UK and European governments freezing energy prices risks blanketing the Continent in power blackouts, a Wall Street investment bank has warned today.
Keeping energy bills artificially low is likely to stimulate energy demand, possibly causing supplies to run dry, Goldman Sachs said in a note to clients.
“With interventionist policies announced so far prioritising capping energy costs over curtailing demand, the concern is always that such measures end up incentivising higher energy consumption, thereby making the gas deficit worse,” the bank said.
“The more reductions [in energy consumption] we see, especially in summer… the less likely Europe is to face blackouts or lack of heating in the winter,” Goldman added.
Last week, UK prime minister Liz Truss announced energy bills will be pegged at £2,500 for two years from October at a cost of around £150bn.
“The lower cap to energy bills to be implemented in the UK this winter (and for the next two years) might also keep energy consumption at higher levels than what we would have seen under a higher cap,” Goldman said.
Europe’s largest economies have launched similar market interventions to prevent households suffering a historic hit to their living standards.
Although the measures will offset the energy price shock, they are likely to water down incentives to reduce energy spending.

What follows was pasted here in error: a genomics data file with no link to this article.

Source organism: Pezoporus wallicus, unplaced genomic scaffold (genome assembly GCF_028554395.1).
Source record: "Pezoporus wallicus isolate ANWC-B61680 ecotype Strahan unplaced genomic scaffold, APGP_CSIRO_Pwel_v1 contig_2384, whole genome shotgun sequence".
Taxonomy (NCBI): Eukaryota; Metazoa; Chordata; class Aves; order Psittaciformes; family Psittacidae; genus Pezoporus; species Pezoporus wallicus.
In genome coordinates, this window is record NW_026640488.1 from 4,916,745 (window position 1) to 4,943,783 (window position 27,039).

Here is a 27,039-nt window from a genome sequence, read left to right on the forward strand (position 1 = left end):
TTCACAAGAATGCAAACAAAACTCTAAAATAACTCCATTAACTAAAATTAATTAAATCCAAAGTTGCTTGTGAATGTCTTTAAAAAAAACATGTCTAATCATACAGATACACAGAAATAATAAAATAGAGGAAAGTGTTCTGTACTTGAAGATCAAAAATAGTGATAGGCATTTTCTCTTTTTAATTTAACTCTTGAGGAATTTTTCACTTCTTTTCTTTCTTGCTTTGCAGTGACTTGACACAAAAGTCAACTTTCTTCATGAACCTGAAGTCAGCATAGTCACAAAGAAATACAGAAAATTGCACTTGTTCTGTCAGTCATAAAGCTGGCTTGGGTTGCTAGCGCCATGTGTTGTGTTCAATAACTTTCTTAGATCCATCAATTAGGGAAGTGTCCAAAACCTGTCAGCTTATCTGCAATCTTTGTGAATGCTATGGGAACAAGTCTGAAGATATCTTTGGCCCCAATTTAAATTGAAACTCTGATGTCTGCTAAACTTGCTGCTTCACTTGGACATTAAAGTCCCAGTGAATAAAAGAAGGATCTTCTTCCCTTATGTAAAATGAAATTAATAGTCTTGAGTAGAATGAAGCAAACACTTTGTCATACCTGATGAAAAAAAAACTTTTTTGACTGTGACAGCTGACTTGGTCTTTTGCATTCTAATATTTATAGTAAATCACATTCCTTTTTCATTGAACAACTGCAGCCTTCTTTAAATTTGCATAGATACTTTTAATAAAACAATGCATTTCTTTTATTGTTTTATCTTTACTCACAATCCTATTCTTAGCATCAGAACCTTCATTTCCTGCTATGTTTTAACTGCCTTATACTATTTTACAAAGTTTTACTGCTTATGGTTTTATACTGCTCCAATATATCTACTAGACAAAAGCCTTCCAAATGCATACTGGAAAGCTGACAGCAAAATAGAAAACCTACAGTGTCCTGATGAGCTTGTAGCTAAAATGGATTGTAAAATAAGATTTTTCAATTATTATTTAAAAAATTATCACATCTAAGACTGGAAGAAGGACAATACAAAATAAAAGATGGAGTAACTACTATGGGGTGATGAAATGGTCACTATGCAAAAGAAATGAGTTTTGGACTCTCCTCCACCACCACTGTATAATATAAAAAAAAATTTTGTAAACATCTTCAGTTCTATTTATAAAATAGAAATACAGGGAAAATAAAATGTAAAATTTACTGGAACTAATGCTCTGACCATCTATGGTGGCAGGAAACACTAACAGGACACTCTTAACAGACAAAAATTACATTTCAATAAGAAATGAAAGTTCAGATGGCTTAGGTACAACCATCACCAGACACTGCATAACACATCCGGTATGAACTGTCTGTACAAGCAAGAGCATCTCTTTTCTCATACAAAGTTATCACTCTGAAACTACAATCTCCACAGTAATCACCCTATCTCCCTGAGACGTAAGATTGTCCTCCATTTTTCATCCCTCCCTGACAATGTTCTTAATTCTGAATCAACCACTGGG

The UK and European energy market has been grappling with a shortage of gas after Russia squeezed flows in response to western sanctions in retaliation to the illegal invasion of Ukraine.
The Kremlin turned off all flows through the Nord Stream I pipeline – the main thoroughfare transporting Russian gas to Europe – for maintenance.
Moscow has since said flows will not resume until western sanctions are lifted.
Weaker than usual supply has propelled gas prices to record highs, triggering cost of living crises in Britain and across the Continent, prompting governments to step in.
Businesses will need to respond to swelling energy costs by curbing economic activity to ensure the UK and European government do not impose energy rationing measures, Goldman said.
UK gas future contracts for December dropped around six per cent today, as did Dutch gas futures, the European benchmark.